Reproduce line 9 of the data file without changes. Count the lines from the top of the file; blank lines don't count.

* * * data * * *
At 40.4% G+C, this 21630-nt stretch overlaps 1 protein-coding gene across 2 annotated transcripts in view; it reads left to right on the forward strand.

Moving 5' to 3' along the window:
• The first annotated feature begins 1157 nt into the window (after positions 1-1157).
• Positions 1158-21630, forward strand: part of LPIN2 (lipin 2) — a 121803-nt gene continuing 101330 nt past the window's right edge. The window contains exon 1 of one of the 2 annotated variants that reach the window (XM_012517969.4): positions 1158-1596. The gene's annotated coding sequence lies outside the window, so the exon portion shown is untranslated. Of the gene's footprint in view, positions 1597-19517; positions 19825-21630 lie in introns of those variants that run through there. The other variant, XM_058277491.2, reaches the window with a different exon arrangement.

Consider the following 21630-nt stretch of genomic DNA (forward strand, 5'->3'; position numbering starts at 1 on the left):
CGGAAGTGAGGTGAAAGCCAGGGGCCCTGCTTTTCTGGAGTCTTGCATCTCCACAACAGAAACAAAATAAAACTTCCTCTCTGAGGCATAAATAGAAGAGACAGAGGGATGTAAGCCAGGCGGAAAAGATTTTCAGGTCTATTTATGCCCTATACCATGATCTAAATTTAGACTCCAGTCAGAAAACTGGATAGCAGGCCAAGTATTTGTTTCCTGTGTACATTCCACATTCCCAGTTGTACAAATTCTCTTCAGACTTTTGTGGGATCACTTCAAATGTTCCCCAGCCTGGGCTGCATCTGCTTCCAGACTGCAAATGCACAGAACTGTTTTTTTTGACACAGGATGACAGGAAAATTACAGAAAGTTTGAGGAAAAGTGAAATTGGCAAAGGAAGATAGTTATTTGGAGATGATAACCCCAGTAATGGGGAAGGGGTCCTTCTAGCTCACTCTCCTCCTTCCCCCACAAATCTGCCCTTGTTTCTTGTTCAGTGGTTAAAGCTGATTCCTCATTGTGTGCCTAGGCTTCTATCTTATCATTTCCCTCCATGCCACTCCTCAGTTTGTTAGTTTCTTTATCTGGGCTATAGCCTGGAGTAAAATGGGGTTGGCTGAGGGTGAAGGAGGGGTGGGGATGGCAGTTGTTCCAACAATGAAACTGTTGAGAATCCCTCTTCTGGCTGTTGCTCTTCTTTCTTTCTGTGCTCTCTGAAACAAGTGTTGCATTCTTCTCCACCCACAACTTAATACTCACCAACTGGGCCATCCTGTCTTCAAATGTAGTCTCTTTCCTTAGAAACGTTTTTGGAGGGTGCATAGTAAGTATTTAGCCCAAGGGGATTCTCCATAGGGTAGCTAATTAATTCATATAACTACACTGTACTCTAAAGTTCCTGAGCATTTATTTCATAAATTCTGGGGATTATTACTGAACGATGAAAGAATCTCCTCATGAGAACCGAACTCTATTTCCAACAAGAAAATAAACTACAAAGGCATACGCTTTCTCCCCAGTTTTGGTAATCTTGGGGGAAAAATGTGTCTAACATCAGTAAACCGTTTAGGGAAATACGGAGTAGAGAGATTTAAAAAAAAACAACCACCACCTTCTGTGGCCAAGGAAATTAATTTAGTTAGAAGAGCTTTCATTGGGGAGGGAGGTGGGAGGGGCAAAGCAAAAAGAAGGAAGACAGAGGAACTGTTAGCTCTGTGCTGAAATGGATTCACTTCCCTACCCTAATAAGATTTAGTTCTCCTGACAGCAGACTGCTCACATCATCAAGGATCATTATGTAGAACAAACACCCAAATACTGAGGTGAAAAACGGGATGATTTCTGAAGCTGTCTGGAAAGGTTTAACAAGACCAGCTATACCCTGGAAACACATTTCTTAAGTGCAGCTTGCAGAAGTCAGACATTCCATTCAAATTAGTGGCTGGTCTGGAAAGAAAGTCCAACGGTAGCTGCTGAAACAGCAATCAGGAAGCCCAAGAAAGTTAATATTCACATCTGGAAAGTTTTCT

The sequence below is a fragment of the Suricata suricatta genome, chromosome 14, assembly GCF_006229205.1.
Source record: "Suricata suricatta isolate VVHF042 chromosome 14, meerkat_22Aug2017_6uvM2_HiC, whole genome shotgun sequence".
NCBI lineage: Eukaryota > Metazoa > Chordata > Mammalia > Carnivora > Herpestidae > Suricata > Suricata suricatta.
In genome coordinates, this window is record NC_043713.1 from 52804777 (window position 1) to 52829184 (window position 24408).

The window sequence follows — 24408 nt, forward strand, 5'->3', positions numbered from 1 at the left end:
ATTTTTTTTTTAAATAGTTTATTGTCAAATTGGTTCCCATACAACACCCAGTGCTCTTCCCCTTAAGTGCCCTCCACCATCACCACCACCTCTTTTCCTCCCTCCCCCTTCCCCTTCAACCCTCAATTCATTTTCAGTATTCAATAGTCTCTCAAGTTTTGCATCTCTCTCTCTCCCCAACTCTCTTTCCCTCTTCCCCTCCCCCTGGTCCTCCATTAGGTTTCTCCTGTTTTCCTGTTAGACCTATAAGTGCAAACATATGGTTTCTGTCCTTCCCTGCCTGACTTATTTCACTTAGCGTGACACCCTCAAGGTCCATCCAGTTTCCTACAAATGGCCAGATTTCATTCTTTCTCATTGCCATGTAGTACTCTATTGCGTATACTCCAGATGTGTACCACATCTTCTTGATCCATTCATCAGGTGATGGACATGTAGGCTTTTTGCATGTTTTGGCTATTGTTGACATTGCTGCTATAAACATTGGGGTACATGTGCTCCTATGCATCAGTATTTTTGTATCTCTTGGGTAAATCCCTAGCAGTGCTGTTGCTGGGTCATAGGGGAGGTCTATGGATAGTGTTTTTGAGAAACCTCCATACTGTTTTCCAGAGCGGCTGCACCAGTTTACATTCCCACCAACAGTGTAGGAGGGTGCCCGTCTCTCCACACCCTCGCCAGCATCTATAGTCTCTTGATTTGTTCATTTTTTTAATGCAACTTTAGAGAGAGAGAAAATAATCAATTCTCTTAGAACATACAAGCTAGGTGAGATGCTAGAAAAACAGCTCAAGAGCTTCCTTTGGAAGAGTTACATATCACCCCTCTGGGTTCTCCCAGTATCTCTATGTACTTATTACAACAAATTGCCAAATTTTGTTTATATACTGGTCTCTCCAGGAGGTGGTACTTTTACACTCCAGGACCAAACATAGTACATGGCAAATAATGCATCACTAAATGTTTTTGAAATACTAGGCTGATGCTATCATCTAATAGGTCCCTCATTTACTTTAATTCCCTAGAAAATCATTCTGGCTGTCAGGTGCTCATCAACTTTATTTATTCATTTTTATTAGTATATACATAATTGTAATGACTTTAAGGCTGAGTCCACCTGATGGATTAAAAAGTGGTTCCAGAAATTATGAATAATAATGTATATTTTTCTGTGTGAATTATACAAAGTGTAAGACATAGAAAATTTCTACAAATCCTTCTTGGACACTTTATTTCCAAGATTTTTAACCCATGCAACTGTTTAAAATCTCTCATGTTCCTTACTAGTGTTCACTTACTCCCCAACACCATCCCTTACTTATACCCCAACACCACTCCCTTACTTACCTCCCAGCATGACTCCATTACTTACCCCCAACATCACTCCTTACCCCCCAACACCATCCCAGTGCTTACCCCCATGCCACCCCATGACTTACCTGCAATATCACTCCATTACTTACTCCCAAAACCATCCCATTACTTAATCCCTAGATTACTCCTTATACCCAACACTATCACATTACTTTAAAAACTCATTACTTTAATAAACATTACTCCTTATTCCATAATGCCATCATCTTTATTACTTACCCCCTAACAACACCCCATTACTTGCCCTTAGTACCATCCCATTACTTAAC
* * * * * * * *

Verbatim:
NCBI lineage: Eukaryota > Metazoa > Chordata > Mammalia > Carnivora > Herpestidae > Suricata > Suricata suricatta.